To the Editor:—

Edbril and Lagasse’s article 1tends to imply that their method of “structured peer review” is more accurate and reliable in detecting deviations from accepted standards of care than the legal system. Edbril and Lagasse offer their method to the legal system to assist it in its determinations:“If peer review could aid the legal system as a means of detecting deviations from the standard of care, it would offer the advantages of being more applicable to judging clinical competence and more justifiable in compensating injured patients.” Their assumption of the accuracy of such a system makes it appropriate to examine the basis for this assumption, and, in addition, makes it worthwhile to consider the purpose of peer review.

Their system categorizes each and every untoward event into one of a small number of categories of “error.” Is such a system truly accurate? Are we always able to categorize every event? Are not some events simply not able to be assigned to any category? A similar article by Liang 2suggests that there is more than one opinion on this subject. In Liang’s study, twelve clinical scenarios very similar to Edbril and Lagasse’s “narrative of the events” were reviewed and evaluated by 11 faculty members at a Harvard teaching hospital with an average of 15.4 yr of experience. Approximately, one in five of the evaluations was, “Can’t Tell.”

A “Can’t Tell” evaluation is not unexpected given the uncertainties present in all medical care and given the enormously reduced data sets being evaluated by the two groups of anesthesiologists. Recall that meetings of the peer review committee in Edbril and Lagasse’s are reviewing “abstracts,” sometimes prepared with the assistance of the anesthesiologist(s) involved, sometimes not.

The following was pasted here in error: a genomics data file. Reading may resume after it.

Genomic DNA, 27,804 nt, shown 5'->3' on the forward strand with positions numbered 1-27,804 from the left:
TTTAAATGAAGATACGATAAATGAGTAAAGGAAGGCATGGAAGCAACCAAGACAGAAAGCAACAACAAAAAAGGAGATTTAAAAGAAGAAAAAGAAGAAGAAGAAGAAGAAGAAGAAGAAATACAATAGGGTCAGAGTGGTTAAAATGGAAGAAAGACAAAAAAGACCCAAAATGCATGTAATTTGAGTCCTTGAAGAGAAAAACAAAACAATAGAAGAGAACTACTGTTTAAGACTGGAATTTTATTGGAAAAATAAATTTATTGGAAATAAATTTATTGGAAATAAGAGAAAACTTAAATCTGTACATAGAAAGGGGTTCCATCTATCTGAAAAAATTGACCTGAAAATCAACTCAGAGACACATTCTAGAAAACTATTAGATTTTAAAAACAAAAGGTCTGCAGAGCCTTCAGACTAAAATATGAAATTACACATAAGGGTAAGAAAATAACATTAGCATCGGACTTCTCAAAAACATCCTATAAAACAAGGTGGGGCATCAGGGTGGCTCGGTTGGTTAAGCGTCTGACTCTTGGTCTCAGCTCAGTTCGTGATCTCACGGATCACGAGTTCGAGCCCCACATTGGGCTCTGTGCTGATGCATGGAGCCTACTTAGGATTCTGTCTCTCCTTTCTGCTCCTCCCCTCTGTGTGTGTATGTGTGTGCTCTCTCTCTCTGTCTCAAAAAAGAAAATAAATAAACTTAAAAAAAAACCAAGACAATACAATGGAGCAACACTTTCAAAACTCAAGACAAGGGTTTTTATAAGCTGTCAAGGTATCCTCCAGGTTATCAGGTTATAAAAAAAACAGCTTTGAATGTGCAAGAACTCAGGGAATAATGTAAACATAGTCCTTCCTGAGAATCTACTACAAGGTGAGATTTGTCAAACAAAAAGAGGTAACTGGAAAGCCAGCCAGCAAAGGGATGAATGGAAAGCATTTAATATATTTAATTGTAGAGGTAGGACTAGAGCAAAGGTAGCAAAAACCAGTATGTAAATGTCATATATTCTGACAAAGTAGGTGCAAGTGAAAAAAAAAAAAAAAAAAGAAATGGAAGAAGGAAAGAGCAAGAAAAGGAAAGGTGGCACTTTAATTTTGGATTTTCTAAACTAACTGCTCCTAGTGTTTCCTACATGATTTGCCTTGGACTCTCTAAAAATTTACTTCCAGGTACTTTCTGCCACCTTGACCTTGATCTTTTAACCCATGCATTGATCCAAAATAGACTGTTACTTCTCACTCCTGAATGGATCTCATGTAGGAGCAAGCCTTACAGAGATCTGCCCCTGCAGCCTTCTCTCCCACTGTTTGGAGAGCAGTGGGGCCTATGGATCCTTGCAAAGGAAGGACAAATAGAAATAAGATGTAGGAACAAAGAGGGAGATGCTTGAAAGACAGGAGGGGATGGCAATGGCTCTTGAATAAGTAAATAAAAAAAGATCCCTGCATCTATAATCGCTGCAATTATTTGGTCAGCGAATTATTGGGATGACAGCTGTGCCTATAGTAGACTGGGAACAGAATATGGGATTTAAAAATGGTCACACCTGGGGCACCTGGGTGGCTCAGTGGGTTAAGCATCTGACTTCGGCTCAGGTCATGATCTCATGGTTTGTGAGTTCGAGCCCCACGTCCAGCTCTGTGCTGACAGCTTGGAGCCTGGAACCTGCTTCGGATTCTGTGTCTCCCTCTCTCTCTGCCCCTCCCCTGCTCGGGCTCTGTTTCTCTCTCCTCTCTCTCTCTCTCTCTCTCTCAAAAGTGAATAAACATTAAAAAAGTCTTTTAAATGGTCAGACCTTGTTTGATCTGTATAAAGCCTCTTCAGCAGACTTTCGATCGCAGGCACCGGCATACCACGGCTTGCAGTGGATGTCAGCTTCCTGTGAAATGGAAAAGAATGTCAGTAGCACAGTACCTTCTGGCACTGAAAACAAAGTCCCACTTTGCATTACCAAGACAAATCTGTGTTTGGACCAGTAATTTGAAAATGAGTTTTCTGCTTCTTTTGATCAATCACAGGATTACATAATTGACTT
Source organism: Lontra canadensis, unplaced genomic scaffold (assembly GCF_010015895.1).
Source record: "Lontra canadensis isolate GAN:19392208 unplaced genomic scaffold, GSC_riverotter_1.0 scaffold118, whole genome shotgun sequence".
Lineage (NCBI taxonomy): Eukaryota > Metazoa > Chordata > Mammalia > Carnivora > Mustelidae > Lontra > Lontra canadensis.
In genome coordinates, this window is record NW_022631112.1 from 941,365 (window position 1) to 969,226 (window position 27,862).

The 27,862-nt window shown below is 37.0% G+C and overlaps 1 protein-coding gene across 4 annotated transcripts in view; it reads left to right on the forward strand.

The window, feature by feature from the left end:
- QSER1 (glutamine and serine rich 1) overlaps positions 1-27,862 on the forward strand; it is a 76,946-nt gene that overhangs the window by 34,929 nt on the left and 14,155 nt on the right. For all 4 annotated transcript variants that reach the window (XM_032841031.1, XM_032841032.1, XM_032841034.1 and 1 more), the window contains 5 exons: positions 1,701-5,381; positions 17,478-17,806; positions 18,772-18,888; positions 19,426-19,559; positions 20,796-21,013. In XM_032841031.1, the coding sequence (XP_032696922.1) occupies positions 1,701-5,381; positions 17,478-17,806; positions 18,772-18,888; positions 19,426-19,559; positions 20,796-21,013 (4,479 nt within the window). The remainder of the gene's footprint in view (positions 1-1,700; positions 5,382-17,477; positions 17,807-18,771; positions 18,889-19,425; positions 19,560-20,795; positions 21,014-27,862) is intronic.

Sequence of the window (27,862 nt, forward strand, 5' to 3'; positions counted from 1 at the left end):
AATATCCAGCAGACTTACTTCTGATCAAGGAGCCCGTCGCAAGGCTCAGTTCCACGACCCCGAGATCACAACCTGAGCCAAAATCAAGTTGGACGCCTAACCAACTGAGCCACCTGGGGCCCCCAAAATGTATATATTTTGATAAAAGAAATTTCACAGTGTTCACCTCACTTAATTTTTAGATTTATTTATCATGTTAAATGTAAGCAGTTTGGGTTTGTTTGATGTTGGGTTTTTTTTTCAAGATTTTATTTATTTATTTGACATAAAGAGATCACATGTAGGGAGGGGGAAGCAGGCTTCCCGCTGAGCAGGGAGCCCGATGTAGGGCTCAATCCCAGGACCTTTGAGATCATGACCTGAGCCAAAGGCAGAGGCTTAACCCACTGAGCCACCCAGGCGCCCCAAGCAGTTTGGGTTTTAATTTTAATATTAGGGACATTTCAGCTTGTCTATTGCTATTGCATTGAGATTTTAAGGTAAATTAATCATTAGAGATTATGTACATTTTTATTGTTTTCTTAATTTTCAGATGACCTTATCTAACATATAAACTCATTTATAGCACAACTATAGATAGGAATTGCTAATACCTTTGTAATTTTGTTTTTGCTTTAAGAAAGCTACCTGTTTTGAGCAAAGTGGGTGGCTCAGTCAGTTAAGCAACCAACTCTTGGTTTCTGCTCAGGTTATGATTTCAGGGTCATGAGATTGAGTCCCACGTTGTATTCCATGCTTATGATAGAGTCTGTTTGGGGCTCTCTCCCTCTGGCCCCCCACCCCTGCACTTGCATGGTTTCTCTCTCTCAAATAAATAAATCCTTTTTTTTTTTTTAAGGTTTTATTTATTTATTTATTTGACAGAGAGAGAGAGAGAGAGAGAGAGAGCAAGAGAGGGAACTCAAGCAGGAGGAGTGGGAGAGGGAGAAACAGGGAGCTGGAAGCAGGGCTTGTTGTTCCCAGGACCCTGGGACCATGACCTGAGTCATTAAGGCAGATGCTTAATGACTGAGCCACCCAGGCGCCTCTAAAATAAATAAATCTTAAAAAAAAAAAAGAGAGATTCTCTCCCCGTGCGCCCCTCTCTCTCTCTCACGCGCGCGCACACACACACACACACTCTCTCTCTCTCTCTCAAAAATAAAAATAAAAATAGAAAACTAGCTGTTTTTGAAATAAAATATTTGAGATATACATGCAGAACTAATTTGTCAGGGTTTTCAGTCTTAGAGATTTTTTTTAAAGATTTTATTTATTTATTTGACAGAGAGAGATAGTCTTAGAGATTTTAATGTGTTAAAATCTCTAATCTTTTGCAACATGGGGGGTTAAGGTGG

The extraordinary element in Edbril and Lagasse’s article, however, is the misunderstanding of the peer review system that it promotes. Traditionally, the role of peer review has been the prevention of untoward events in the future. Anonymity is guaranteed the participants to permit them to freely discuss cases that they might otherwise feel inhibited in discussing for fear of accusation and blame: all in an effort to prevent future harm to patients. 3To change the emphasis in peer review to fault finding and calculating patient compensation will have a profound chilling effect on this process. How many patients will suffer in the future because potentially useful lessons derived from the peer review process are lost because of fear and dishonesty promoted by a draconian spirit of crime and punishment which would now enter this process?

Edbril SD, Lagasse RS: The relationship between malpractice litigation and human errors. A nesthesiology 1999; 91:848–55
Liang BA: Clinical assessment of malpractice case scenarios in an anesthesiology department. J Clin Anes 1999; 11:267–79
Cooper JB, Newbower RS, Long CD, McPeek B: Preventable anesthesia mishaps: A study of human factors. A nesthesiology 1978; 49:399–406